Counties, state to discuss Hanover Pike congestion June 9 meeting set in Woodensburg

May 30, 1993|By Kerry O'Rourke | Kerry O'Rourke,Staff Writer

Reisterstown resident George Neubeck expects "a lot of spirited discussion" when officials from Carroll and Baltimore counties and the state meet June 9 to discuss traffic congestion on Route 30.

The Hanover Road Association, a citizens group that works to promote good planning and protect the rural nature of the area, has invited Commissioner Donald I. Dell and six other officials to talk about the issue.

The meeting is at 8 p.m. at Camp Fretterd at 13700 Hanover Pike in Woodensburg.

Residents want to hear experts talk about increasing traffic on Route 30, known as Hanover Pike. Mr. Neubeck, association president, said he expects officials to talk about the logistics and obstacles to road improvements.

He said he doesn't expect the group to settle on a solution that night; the meeting will be "more of an information exchange."

"It's just to raise the issue. We want a plan suitable for residents who live on the pike," Mr. Neubeck said.

Residents must deal with more and more traffic. The 1992 Hanover Pike Corridor Study done by Baltimore County officials found that from 1975 to 1989, traffic on Hanover Pike, north of Butler Road in Baltimore County, increased 51 percent -- from 8,900 vehicles a day to 13,400.

The study said that the road could handle 20,000 vehicles a day before being classified as "congested" and projected that by 2015 about 24,000 vehicles would be traveling daily on parts of the road that are in Carroll County. Improvements should be made before 2015, the study said.

Mr. Neubeck said that at 6:30 a.m. Friday, he sat in his driveway for seven minutes before there was a break in traffic to allow him to pull onto Hanover Pike. The wait is a regular occurrence, he said.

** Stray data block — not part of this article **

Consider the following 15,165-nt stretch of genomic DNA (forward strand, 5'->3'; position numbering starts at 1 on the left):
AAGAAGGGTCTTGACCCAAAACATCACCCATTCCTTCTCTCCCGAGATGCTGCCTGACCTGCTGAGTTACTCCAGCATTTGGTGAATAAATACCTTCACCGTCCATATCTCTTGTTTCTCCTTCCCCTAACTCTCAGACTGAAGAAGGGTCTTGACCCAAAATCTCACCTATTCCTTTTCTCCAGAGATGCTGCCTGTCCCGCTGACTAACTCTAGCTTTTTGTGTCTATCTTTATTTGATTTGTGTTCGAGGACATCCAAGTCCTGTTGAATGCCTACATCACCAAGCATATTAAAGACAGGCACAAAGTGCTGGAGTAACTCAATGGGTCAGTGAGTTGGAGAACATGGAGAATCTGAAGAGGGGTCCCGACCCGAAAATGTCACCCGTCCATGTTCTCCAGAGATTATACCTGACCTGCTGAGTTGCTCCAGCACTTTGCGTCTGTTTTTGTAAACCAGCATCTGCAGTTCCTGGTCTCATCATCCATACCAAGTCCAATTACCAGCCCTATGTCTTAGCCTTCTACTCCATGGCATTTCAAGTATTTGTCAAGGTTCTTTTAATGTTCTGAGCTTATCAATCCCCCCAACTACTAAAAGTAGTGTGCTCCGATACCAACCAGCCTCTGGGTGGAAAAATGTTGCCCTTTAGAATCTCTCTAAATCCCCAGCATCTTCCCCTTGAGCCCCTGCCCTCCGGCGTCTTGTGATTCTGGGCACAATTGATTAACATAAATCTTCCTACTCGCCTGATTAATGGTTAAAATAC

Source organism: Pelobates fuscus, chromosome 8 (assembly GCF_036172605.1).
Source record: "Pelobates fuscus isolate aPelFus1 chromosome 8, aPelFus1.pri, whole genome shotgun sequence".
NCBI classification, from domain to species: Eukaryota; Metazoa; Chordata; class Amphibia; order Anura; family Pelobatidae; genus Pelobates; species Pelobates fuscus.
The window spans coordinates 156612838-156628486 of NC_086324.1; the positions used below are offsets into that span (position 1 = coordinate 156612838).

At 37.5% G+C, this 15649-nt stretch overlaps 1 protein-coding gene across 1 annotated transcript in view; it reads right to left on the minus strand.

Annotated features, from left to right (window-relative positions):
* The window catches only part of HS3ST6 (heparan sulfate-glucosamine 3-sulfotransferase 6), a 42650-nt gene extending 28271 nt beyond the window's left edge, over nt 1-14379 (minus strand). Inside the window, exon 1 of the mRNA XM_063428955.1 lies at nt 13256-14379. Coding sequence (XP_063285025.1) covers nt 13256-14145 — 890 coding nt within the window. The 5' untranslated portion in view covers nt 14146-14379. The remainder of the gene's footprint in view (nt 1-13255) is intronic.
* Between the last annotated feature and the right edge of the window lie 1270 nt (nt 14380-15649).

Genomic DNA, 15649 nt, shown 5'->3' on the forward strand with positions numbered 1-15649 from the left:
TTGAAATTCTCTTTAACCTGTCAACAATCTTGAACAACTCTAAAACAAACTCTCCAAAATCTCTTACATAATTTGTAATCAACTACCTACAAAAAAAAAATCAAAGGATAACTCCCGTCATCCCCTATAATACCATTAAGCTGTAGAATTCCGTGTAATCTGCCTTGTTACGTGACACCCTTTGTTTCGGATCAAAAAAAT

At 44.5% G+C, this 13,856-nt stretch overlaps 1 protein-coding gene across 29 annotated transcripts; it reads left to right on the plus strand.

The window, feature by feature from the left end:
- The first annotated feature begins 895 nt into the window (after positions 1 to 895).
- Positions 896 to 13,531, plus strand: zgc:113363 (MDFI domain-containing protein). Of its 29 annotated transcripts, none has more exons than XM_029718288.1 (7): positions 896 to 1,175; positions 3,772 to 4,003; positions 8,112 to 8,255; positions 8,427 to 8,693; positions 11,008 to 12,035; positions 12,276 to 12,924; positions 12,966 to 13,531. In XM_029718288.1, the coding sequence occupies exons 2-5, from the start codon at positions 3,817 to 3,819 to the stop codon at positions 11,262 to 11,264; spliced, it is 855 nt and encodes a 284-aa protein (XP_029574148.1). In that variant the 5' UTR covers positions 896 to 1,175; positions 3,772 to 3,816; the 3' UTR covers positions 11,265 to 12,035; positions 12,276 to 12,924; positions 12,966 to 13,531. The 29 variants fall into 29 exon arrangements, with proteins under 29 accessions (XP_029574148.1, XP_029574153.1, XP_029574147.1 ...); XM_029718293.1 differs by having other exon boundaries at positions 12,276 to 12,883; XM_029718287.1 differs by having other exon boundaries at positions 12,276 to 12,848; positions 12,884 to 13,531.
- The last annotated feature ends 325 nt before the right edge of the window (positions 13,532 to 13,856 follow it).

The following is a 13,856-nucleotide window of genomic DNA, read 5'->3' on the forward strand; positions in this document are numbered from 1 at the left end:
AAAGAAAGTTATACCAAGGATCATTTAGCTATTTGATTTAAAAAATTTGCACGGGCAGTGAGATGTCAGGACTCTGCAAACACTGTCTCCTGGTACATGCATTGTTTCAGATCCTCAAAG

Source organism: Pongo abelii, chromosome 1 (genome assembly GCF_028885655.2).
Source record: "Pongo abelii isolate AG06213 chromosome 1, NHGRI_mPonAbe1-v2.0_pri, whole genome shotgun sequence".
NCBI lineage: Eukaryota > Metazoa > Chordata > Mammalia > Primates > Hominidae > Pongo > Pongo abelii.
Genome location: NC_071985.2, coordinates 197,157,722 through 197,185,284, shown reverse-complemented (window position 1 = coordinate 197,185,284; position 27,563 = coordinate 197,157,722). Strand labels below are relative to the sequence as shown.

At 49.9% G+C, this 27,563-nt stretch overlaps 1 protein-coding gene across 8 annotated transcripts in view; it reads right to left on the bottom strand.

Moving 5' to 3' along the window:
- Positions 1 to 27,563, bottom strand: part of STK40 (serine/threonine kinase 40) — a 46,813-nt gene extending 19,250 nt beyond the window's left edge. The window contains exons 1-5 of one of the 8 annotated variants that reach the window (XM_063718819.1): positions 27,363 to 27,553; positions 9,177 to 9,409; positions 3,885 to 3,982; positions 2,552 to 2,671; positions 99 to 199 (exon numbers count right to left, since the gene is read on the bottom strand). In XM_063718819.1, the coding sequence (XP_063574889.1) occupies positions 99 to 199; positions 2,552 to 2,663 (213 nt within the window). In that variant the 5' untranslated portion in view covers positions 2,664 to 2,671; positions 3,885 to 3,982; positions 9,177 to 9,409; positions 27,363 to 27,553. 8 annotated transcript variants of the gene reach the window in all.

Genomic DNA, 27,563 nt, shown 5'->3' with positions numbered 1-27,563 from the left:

The Hanover Road Association was formed in the early 1970s and has about 100 members. The group has been active for the past seven years in local planning issues. Most members live in ** Baltimore County, but some live in Carroll, Mr. Neubeck said.

Mr. Dell will speak at the meeting about his proposal to extend Interstate 795 roughly parallel to Route 140 from Baltimore County through Carroll.

The commissioner spoke to association members in April, and they liked his idea, Mr. Neubeck said.

Last year, the association submitted a petition to Baltimore County planners suggesting that a road be built to connect to the Hampstead-Manchester bypass that has been planned for about 25 years. The road could be considered an extension of I-795, he said.

"It's a very generalized idea at this point," he said.

Some Finksburg residents have organized the Carroll County Civic Association to oppose Mr. Dell's idea. They also oppose his plan to build an incinerator at the Northern Landfill and to industrialize the Route 140 corridor between Finksburg and Westminster.

Other officials scheduled to attend the June 9 meeting are:

* Sue Battle of the Maryland Department of the Environment.

* Jack Dillon, a senior planner in the Baltimore County Office of Planning and Zoning.

* Craig Forrest, Baltimore County transportation coordinator.

* Jennifer Masek from the office of Baltimore County Council Chairman Charles A. Dutch Ruppersberger III.

* Dan Outen, chief of the Baltimore County Bureau of Water Quality and Resource Management.

L * A representative from the Maryland Department of Planning.

On June 15, the Baltimore Metropolitan Council will review transportation plans being considered for metropolitan counties, including Carroll, in the next five years. The meeting is from 10 a.m. to noon at the council's conference room at 601 N. Howard St. in Baltimore.

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